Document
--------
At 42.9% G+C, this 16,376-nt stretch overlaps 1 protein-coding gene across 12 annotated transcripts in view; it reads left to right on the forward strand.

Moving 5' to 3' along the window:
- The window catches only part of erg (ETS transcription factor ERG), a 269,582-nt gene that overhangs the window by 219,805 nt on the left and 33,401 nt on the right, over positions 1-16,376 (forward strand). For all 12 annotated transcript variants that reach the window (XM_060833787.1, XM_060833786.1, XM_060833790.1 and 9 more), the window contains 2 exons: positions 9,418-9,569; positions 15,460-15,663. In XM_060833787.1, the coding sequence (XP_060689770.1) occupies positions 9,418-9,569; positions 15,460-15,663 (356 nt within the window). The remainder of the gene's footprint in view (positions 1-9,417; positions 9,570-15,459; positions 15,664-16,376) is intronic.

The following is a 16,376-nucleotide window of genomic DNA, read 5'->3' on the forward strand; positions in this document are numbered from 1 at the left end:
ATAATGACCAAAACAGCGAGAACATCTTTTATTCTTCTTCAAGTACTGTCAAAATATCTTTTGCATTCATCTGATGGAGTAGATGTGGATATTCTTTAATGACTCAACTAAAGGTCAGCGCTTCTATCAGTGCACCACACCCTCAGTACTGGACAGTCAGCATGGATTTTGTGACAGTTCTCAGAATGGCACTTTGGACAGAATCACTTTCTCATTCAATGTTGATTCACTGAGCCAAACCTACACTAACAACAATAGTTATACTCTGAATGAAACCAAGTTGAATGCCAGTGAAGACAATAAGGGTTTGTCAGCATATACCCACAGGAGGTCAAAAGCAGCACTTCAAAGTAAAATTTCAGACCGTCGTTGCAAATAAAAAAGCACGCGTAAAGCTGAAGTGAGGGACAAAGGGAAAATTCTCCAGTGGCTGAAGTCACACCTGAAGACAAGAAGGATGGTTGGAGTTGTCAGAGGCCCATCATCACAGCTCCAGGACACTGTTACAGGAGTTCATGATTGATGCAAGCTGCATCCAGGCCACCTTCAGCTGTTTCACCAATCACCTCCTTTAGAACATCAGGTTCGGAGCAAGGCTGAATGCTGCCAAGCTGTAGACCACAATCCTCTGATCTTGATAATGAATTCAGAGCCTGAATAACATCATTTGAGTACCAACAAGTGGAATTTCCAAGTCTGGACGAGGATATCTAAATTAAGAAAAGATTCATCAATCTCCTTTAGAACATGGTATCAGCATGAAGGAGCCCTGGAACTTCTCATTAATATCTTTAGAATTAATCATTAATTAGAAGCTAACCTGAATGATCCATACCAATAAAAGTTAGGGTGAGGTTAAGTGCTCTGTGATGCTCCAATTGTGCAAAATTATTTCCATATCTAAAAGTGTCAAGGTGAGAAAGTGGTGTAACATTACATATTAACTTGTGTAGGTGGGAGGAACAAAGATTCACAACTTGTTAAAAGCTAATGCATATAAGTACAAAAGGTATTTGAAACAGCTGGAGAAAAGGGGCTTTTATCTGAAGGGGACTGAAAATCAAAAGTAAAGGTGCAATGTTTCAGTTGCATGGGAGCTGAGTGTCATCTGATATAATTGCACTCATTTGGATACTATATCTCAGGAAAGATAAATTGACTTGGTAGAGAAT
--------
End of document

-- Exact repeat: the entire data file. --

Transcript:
At 42.9% G+C, this 16,376-nt stretch overlaps 1 protein-coding gene across 12 annotated transcripts in view; it reads left to right on the forward strand.

Moving 5' to 3' along the window:
- The window catches only part of erg (ETS transcription factor ERG), a 269,582-nt gene that overhangs the window by 219,805 nt on the left and 33,401 nt on the right, over positions 1-16,376 (forward strand). For all 12 annotated transcript variants that reach the window (XM_060833787.1, XM_060833786.1, XM_060833790.1 and 9 more), the window contains 2 exons: positions 9,418-9,569; positions 15,460-15,663. In XM_060833787.1, the coding sequence (XP_060689770.1) occupies positions 9,418-9,569; positions 15,460-15,663 (356 nt within the window). The remainder of the gene's footprint in view (positions 1-9,417; positions 9,570-15,459; positions 15,664-16,376) is intronic.

The following is a 16,376-nucleotide window of genomic DNA, read 5'->3' on the forward strand; positions in this document are numbered from 1 at the left end:
ATAATGACCAAAACAGCGAGAACATCTTTTATTCTTCTTCAAGTACTGTCAAAATATCTTTTGCATTCATCTGATGGAGTAGATGTGGATATTCTTTAATGACTCAACTAAAGGTCAGCGCTTCTATCAGTGCACCACACCCTCAGTACTGGACAGTCAGCATGGATTTTGTGACAGTTCTCAGAATGGCACTTTGGACAGAATCACTTTCTCATTCAATGTTGATTCACTGAGCCAAACCTACACTAACAACAATAGTTATACTCTGAATGAAACCAAGTTGAATGCCAGTGAAGACAATAAGGGTTTGTCAGCATATACCCACAGGAGGTCAAAAGCAGCACTTCAAAGTAAAATTTCAGACCGTCGTTGCAAATAAAAAAGCACGCGTAAAGCTGAAGTGAGGGACAAAGGGAAAATTCTCCAGTGGCTGAAGTCACACCTGAAGACAAGAAGGATGGTTGGAGTTGTCAGAGGCCCATCATCACAGCTCCAGGACACTGTTACAGGAGTTCATGATTGATGCAAGCTGCATCCAGGCCACCTTCAGCTGTTTCACCAATCACCTCCTTTAGAACATCAGGTTCGGAGCAAGGCTGAATGCTGCCAAGCTGTAGACCACAATCCTCTGATCTTGATAATGAATTCAGAGCCTGAATAACATCATTTGAGTACCAACAAGTGGAATTTCCAAGTCTGGACGAGGATATCTAAATTAAGAAAAGATTCATCAATCTCCTTTAGAACATGGTATCAGCATGAAGGAGCCCTGGAACTTCTCATTAATATCTTTAGAATTAATCATTAATTAGAAGCTAACCTGAATGATCCATACCAATAAAAGTTAGGGTGAGGTTAAGTGCTCTGTGATGCTCCAATTGTGCAAAATTATTTCCATATCTAAAAGTGTCAAGGTGAGAAAGTGGTGTAACATTACATATTAACTTGTGTAGGTGGGAGGAACAAAGATTCACAACTTGTTAAAAGCTAATGCATATAAGTACAAAAGGTATTTGAAACAGCTGGAGAAAAGGGGCTTTTATCTGAAGGGGACTGAAAATCAAAAGTAAAGGTGCAATGTTTCAGTTGCATGGGAGCTGAGTGTCATCTGATATAATTGCACTCATTTGGATACTATATCTCAGGAAAGATAAATTGACTTGGTAGAGAAT